Reese, who turned 28 on Christmas, has two sprint national titles to his name (he won the 2016 skate sprint in Houghton, Michigan, and the 2014 classic sprint at Soldier Hollow in Midway, Utah.) In all, Reese has seven U.S. nationals podiums, according to the International Ski Federation (FIS) database.
Logan qualified second in the skate sprint at 2015 nationals in Houghton.
Last winter was Logan’s first season as a senior athlete. After missing out on qualifying for 2017 World Championships, he focused mostly on the domestic SuperTour circuit, but also ventured to Seefeld, Austria, for three days of Alpen Cup racing. There he finished 15th in the 3.3-kilometer freestyle prologue, 40th in the 15 k classic, and 37th in the 15 k freestyle pursuit.
“They were great races to do because they’re very stiff competition,” Logan reflected. “There’s a lot of Europeans there that are on and off the World Cup circuit.”
Two seasons ago, he competed at 2016 U23 World Championships in Rasnov, Romania, where he finished 15th in the skate sprint and 55th in the 15 k classic. He followed that trip with Alpen Cup races in Germany and Italy, and notably placed seventh in the 3.3 k freestyle prologue in Toblach, Italy.
After graduating from the University of Alaska Fairbanks in 2015, Logan has yet to race at the World Cup level. But after transitioning to life as a professional ski racer, who balances two training sessions a day with an engineering job, that remains one of his big goals. That and the Olympics.
“I do a lot of computer design work, and you get to watch what you design on the computer be made right downstairs in our machine shop,” he said of his part-time work with Airframes Alaska, a company that makes after-market upgrades for small aircraft, specializing in the Piper PA-18 Super Cub. “Working in the aircraft industry, there’s a lot of FAA compliance. I also help with facilities support projects. You never know what you’re going to be working on a week-to-week basis.
“They’ve been outrageously flexible with my skiing, which is unbelievably helpful for my first job as an engineer,” he continued. “I was able to set my work schedule around my training schedule. I train in the morning, drive out to work, then come home and do my second workout. When it comes into racing season, if I need to be gone, I’m able to leave for racing or training. It’s been a blessing. It’s awesome.”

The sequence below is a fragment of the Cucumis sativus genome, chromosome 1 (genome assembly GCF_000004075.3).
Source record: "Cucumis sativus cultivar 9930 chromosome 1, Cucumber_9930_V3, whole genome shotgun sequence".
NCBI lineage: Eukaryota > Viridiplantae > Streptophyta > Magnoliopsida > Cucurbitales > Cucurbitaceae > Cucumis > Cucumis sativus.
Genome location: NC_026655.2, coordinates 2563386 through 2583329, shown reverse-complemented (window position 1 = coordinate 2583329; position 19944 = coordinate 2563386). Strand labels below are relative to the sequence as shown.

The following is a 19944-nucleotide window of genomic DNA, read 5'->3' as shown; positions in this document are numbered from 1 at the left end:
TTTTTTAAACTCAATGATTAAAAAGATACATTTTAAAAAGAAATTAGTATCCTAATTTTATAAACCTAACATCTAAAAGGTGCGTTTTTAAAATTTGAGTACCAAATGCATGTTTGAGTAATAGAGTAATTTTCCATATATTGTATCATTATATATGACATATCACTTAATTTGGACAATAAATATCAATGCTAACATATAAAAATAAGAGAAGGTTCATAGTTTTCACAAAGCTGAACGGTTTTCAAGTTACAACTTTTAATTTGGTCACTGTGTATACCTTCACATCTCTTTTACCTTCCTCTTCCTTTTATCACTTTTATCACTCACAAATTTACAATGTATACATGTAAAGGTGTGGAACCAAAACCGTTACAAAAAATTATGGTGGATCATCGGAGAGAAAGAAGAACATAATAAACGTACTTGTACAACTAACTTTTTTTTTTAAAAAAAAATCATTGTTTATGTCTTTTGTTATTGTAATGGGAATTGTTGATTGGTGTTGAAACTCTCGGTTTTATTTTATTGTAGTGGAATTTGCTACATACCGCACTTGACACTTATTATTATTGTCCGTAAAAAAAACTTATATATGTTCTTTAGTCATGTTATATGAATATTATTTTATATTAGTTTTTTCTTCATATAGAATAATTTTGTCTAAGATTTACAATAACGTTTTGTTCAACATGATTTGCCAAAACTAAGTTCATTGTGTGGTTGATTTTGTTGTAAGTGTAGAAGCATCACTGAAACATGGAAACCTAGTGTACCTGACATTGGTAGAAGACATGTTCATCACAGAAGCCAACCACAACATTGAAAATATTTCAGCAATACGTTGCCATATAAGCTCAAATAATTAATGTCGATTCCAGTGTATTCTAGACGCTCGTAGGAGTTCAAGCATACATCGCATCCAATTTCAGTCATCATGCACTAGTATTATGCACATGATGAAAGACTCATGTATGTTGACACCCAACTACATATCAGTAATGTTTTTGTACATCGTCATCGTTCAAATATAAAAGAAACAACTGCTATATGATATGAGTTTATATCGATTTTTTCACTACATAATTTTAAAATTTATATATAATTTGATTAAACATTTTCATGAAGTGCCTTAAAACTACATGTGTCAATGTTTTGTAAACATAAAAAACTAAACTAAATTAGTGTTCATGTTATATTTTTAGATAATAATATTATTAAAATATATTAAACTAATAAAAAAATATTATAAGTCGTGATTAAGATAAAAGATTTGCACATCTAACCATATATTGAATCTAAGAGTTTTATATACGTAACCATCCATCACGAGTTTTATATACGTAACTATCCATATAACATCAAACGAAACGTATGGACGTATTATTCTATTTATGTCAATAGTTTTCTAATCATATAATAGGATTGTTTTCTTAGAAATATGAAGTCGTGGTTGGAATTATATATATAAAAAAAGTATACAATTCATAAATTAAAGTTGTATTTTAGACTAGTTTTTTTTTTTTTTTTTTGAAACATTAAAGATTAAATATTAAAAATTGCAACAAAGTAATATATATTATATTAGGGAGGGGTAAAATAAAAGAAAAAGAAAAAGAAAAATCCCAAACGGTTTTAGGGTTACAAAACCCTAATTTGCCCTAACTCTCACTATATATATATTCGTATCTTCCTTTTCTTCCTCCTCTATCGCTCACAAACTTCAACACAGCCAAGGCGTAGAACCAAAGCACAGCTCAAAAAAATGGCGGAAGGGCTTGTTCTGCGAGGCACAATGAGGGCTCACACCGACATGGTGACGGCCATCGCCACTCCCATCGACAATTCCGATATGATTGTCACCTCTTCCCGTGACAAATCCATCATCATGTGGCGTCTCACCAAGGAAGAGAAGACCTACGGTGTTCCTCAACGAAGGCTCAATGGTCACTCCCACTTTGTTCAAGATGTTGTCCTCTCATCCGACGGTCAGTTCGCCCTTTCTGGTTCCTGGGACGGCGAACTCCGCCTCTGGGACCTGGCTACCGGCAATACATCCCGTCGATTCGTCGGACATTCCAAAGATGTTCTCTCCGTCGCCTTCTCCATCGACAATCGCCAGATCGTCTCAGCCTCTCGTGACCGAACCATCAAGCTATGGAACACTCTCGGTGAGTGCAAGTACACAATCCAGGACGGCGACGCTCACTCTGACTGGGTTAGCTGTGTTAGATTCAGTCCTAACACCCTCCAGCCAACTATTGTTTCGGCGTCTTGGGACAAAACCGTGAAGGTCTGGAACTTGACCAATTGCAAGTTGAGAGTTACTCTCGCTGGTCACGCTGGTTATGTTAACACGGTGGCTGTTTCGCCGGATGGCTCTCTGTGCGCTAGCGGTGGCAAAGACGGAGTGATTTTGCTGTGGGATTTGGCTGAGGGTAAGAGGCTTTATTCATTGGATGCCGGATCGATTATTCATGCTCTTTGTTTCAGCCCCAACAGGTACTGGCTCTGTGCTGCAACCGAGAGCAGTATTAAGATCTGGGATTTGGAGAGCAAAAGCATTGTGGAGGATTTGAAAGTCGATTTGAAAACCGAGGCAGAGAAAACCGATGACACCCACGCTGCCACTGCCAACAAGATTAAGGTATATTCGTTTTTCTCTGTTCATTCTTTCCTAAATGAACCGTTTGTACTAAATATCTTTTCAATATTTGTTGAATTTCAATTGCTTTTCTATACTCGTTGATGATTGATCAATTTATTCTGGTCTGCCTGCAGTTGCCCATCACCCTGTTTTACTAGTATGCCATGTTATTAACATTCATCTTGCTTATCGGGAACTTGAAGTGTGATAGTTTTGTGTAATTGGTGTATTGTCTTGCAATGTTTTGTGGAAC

Logan spoke with FasterSkier this fall as he was driving to work at an airstrip in Chugiak, about 20 miles northeast of Anchorage.
“I like being busy,” Logan said. “Work is not stressful at all because it’s outrageously fun. It’s what I really like doing. I never find myself too stressed with all this [work, training, life]. I think I’ve found a pretty good balance.”
Asked about what Logan brings to the APU program, Erik Flora, director of the APU Nordic Ski Center, wrote in an email: “We were excited to have Logan officially join our program [in 2015]. His skills and ability to move in a sprint make him one of the top developing sprinters in our country. He is extremely thoughtful about his training and his approach to skiing fast. He strengthens our team, both with results and as a strong teammate.
“His speed in the finish is one of the best I have ever seen,” Flora added.
Logan characterized himself as “one of a bunch of guys at APU that are pushing to try to make the 2018 Olympics this season. I tend to do better in sprints, so that’s going to be my primary focus.”
Late this summer, he experienced a back-pain flareup from an old injury. In 2013, Logan broke his back in a trampoline accident.
“I do a lot of core strength exercises to get stronger where I need it the most,” he explained. “For a few days I have to be really cautious until I get everything relaxed again.”
He added that swimming is a good alternative workout when his back bothers him. Other than the occasional back pain, he feels that he’s on track for this winter.
“My training’s been good. The group of guys here at APU are a pretty stellar training group,” he said. Logan is part of a training group of 14 men on the APU Elite Team, including U.S. Ski Team members Erik Bjornsen and Scott Patterson.
One of his teammates is his brother Reese.
“We’ve raced together for so many years, there’s not a whole lot of sibling rivalry,” Logan said of Reese. “In a race, he’s just another competitor. Sometimes it can be hard if things don’t go well for one of us. This year is gonna be tough because both of us are pushing for one of those sprint spots for the 2018 Olympics.”
“He’s really confident in his training plan, what it takes to do your best,” Reese said in a September interview. “It’s hard, there’s a lot of different ways to do it. Logan’s always very confident – he helps me in that way, too.
“He’s one of the best qualifiers,” Reese added.
— Alex Kochon contributed